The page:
This is the story of Owen Suskind and how he learned to connect with the world again. Up until the age of three he had been a normal, happy little boy, born to his parents Ron, a journalist, and Cornelia, and with an older brother, Walter, it was just your average family until one day Owen began behaving strangely. His previous ability to speak was replaced with gibberish and then silence and his motor skills began to desert him; he was taken to a specialist who broke the news to his worried parents that the child had autism, and they were mortified, all their dreams for their son now were ruined in their eyes, especially as he now found it impossible to communicate with them in any meaningful way. But he did like Disney cartoons...
Before Life, Animated, probably the highest profile and most respected documentary feature concerned with learning difficulties was Ira Wohl's Best Boy, which detailed his cousin's struggles to become independent despite a severe disability, a state of affairs that was growing more pressing as his elderly parents were finding it increasingly difficult to look after him. Many of the same worries were troubling the minds of the Suskinds, though Owen had his brother to help everyone recognised there was only so much they could do, and as we caught up with him at age twenty-three the matter was of utmost importance. But this was not all about those issues, as there was the case of what happened to draw him out of his shell.
Which, as the title indicated, were cartoons, especially Disney cartoons which though they approached different themes went about them in a similar way, as there were identifiable elements in each that made them recognisably of that studio's output. In an incredible display of the benefits of cinema, Owen began to communicate with people once Ron realised that he was understanding the cartoons in a way he had no conception of previously; the boy was perceiving life lessons through the animation that were unexpectedly sophisticated for an individual who was supposedly not getting anywhere with relating to the outside world. The breakthrough was when Ron talked with his son through his Disney character soft toy, and Owen replied.
Finally knowing how his son felt about his existence was stunning, and not only to Ron, but to the whole family and the boy's therapists as well. It should be noted that the Walt Disney had nothing to do with the making of his documentary aside from allowing director Roger Ross Williams to use the relevant clips from their output, but also to see parts of Owen's own story animated in some lovely rendering. These sequences showed his actual path into compassion and understanding: through the sidekicks, of which he identified himself as the protector as if he noted they looked after and encouraged the hero or heroine, but also felt they should have someone to do the same for them. We see a representation of Owen as a little boy, battling a villain of his own devising, which could stand for a number of aspects of his life.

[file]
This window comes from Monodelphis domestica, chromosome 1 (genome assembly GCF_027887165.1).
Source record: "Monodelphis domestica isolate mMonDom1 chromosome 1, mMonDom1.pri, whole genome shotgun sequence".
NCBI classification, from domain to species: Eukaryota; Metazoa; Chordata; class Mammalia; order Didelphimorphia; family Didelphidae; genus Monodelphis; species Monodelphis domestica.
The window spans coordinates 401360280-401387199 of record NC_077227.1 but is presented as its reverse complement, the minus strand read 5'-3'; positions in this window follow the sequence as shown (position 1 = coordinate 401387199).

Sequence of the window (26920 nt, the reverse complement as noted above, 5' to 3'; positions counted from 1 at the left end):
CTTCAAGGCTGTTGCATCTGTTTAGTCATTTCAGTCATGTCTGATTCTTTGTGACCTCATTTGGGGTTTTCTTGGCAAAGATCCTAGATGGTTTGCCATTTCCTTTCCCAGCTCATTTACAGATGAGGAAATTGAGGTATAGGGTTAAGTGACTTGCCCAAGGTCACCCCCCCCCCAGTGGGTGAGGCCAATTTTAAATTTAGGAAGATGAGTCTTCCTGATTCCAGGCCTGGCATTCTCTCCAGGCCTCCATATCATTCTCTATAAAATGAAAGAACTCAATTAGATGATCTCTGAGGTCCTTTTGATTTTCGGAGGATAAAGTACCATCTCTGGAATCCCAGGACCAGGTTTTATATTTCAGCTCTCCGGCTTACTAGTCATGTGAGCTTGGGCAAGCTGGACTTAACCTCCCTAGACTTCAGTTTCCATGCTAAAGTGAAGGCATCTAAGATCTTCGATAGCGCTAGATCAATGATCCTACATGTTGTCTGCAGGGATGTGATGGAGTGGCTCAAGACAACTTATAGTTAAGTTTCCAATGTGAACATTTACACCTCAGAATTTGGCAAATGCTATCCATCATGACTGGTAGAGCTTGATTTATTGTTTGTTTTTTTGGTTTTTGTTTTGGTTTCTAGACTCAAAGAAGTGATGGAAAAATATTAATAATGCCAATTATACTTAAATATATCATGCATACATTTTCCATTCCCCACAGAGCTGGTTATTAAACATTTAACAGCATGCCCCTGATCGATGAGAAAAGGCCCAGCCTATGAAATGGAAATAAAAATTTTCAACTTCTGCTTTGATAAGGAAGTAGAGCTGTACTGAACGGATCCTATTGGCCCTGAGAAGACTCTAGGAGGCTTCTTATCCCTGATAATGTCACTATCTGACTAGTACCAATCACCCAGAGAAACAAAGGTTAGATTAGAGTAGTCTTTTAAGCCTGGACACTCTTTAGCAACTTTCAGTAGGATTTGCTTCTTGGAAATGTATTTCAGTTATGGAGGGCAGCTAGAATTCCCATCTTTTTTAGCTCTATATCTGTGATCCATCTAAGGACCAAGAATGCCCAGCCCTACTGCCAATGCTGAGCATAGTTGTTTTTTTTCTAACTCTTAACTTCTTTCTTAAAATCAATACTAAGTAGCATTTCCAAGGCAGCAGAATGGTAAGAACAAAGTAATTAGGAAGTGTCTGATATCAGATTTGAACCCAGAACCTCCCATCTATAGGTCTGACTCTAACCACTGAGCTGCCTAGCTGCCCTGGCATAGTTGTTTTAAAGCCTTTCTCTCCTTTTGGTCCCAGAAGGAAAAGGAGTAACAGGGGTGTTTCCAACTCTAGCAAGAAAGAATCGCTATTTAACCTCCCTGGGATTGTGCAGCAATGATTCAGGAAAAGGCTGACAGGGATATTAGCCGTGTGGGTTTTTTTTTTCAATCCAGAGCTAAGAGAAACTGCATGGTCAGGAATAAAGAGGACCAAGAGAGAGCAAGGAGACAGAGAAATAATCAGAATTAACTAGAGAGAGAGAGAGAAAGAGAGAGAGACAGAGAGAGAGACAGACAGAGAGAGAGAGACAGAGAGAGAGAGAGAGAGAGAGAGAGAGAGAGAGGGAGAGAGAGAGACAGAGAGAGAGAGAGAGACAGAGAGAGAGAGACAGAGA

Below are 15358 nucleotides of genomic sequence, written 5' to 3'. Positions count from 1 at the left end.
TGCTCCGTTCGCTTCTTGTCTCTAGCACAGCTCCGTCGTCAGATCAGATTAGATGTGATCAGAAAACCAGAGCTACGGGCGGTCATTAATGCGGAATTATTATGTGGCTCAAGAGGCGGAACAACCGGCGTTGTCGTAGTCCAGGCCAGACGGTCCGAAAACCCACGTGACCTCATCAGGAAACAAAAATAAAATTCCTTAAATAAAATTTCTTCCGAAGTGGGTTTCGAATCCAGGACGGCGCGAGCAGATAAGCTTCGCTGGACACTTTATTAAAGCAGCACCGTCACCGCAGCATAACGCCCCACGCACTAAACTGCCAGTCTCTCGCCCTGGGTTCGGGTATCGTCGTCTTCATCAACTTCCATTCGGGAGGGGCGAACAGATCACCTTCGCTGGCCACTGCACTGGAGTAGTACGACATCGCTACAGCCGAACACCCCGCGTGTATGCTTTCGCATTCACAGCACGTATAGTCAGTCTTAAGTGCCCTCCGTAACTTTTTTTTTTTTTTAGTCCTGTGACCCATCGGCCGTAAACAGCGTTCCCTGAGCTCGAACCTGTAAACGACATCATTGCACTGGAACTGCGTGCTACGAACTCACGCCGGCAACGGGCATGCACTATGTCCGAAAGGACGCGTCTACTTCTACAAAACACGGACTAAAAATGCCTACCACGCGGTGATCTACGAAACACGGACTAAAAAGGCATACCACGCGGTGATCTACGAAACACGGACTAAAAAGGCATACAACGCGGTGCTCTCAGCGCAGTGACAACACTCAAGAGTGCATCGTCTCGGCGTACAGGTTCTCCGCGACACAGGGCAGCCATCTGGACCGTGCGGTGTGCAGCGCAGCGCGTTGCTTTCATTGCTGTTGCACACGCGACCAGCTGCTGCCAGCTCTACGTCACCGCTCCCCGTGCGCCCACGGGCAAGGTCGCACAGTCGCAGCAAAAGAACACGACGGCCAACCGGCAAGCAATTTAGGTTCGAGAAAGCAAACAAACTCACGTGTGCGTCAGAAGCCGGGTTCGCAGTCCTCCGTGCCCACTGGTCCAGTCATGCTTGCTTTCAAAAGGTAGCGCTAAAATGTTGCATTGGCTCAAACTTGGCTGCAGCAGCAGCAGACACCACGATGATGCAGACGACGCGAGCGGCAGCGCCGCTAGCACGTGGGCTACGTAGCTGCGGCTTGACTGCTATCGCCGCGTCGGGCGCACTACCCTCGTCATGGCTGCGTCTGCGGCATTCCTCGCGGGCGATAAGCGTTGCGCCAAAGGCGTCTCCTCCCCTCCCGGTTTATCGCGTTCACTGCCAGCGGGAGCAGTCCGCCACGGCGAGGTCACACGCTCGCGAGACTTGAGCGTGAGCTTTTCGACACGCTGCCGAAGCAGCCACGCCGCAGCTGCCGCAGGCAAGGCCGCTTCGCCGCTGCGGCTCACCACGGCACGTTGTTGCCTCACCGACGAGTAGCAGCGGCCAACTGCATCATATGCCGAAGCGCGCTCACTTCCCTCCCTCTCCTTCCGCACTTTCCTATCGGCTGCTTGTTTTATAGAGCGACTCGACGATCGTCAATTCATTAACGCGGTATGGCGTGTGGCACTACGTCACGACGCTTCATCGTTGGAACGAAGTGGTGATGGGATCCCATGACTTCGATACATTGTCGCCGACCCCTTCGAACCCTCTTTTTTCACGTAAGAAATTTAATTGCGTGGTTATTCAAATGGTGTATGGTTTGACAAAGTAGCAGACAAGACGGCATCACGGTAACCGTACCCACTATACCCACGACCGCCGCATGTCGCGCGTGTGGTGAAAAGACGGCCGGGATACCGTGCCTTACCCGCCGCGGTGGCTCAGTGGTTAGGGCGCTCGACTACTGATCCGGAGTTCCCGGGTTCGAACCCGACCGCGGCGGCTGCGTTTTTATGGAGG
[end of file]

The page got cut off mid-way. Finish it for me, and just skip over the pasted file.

Be that the bullies he suffered at school (he had no idea they were not serious when they said they would murder his parents), or the looming future which it was uncertain he would be able to cope with on his own, or the simple heartbreak everyone has to endure at some stage, but makes no sense to you if you are an autistic who loves the happily ever after conclusions of the Disney movies. While this illustrated the downside of gleaning your emotional education from watching lots of films, it also demonstrated the benefits, not simply because you can find a character to relate to, but also because you can find a way into the personalities of others that will help you appreciate what makes them tick, all the better to work out how to get along in life. Williams and his subjects were not saying cartoons, any films really, were exclusively able to perform miracles in improving your mental health, but they could be a great assistance, and even when Owen is at his lowest ebb we see he has learned enough from his passion to handle the troubles better. Inescapably moving at times, Life, Animated had the potential to be just as beneficial as those entertainments.